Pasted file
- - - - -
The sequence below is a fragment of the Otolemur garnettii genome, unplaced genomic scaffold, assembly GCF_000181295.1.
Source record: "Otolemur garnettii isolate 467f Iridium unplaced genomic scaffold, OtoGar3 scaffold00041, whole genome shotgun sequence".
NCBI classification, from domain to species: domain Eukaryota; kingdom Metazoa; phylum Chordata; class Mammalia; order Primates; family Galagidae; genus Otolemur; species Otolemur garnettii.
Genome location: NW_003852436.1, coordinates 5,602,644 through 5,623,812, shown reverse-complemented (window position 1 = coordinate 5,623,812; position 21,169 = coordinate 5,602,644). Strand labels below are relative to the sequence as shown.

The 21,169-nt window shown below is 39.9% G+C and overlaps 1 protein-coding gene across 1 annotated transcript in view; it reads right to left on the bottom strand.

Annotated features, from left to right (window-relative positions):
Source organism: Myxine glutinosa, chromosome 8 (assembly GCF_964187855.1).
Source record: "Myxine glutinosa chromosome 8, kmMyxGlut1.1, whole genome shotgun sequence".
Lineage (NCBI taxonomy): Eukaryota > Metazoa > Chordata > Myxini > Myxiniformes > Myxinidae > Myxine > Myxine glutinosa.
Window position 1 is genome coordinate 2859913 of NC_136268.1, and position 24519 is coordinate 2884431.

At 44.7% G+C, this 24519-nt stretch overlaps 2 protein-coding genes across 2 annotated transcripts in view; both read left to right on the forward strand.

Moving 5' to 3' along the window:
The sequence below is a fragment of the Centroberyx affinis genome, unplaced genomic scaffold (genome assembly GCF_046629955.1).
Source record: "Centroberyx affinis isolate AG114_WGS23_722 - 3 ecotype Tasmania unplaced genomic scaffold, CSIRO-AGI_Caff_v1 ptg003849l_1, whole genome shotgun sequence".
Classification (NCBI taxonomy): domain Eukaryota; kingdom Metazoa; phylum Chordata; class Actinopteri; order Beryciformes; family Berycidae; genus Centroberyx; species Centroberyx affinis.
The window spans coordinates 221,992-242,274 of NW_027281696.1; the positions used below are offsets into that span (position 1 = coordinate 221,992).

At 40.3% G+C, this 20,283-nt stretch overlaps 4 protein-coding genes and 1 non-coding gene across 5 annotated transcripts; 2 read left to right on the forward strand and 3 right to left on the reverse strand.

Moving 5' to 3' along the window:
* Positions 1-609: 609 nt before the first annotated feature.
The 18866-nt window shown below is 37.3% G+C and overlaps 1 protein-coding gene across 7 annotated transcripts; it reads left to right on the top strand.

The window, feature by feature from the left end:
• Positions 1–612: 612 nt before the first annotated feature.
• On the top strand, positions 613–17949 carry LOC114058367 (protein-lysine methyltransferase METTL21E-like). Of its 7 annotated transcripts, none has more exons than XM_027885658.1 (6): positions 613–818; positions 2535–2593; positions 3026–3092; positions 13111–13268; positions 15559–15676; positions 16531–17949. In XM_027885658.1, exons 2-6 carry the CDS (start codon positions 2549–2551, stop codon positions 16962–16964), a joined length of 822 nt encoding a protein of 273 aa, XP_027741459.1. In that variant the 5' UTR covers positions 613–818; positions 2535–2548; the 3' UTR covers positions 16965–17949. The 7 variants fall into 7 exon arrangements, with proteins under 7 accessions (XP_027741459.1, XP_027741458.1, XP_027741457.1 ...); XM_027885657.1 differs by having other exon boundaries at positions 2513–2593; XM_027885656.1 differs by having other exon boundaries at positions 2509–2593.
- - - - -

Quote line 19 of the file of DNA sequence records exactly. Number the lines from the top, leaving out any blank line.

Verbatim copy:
* Positions 1-609: 609 nt before the first annotated feature.